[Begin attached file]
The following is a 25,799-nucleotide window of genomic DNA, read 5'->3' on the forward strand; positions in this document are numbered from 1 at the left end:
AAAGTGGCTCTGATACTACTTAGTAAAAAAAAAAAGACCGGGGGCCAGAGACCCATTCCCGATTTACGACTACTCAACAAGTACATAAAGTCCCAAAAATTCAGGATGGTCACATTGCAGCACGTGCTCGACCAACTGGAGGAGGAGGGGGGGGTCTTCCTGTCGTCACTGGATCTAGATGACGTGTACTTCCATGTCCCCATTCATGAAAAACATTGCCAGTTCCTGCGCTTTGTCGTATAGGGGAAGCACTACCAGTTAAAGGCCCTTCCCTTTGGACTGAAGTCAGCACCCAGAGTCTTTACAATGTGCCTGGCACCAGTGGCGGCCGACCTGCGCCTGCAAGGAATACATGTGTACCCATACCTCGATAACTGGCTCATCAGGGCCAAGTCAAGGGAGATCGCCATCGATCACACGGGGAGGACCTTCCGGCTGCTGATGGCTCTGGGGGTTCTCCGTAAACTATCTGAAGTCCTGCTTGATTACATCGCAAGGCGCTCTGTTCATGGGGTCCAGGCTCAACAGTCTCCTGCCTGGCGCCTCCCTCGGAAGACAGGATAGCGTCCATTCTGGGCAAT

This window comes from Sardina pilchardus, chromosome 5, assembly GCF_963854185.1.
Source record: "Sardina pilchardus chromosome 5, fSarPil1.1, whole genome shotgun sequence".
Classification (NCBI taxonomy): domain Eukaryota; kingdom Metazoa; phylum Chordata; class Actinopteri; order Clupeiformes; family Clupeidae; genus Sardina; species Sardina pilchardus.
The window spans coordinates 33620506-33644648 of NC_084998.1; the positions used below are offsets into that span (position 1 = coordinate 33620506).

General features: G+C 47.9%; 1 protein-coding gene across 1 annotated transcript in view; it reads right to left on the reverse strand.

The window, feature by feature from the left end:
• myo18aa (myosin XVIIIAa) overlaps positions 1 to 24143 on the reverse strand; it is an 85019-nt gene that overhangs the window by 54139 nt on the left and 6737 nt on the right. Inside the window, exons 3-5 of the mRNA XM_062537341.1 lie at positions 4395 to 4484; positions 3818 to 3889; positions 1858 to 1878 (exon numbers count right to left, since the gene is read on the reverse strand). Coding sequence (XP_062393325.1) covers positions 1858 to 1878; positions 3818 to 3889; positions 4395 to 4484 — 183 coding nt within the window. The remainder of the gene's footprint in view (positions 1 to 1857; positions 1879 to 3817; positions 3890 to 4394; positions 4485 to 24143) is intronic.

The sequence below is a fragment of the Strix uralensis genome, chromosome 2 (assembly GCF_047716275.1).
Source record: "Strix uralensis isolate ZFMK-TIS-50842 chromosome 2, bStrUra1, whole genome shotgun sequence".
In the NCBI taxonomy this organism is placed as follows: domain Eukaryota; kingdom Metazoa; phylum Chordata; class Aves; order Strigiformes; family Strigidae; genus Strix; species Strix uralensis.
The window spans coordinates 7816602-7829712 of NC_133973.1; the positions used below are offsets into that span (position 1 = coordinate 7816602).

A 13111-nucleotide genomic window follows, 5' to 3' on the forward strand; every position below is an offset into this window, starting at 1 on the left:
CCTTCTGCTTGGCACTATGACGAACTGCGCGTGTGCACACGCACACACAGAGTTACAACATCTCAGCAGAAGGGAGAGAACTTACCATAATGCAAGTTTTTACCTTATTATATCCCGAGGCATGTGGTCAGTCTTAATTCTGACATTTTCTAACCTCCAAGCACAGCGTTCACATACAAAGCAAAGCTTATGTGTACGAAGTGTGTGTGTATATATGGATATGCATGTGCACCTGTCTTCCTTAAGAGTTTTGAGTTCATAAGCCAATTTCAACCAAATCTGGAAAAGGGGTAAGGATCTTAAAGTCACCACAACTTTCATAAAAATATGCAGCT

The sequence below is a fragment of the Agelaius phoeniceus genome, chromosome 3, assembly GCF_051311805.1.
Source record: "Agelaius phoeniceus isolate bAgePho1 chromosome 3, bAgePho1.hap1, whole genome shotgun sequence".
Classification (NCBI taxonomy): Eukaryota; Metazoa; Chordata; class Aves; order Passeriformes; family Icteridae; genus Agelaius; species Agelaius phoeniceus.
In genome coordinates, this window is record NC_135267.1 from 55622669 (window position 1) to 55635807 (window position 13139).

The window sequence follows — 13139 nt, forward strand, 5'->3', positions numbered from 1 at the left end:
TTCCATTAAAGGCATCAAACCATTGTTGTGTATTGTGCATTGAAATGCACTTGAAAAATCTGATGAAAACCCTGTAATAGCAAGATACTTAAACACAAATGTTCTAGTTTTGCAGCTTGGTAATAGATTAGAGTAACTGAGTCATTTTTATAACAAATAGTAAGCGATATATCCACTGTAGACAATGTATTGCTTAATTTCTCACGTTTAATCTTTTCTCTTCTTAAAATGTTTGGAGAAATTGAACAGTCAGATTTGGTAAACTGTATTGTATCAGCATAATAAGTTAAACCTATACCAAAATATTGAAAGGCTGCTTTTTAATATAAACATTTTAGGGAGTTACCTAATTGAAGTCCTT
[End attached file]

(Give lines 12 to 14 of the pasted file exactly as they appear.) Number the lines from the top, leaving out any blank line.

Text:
In the NCBI taxonomy this organism is placed as follows: domain Eukaryota; kingdom Metazoa; phylum Chordata; class Aves; order Strigiformes; family Strigidae; genus Strix; species Strix uralensis.
The window spans coordinates 7816602-7829712 of NC_133973.1; the positions used below are offsets into that span (position 1 = coordinate 7816602).

A 13111-nucleotide genomic window follows, 5' to 3' on the forward strand; every position below is an offset into this window, starting at 1 on the left: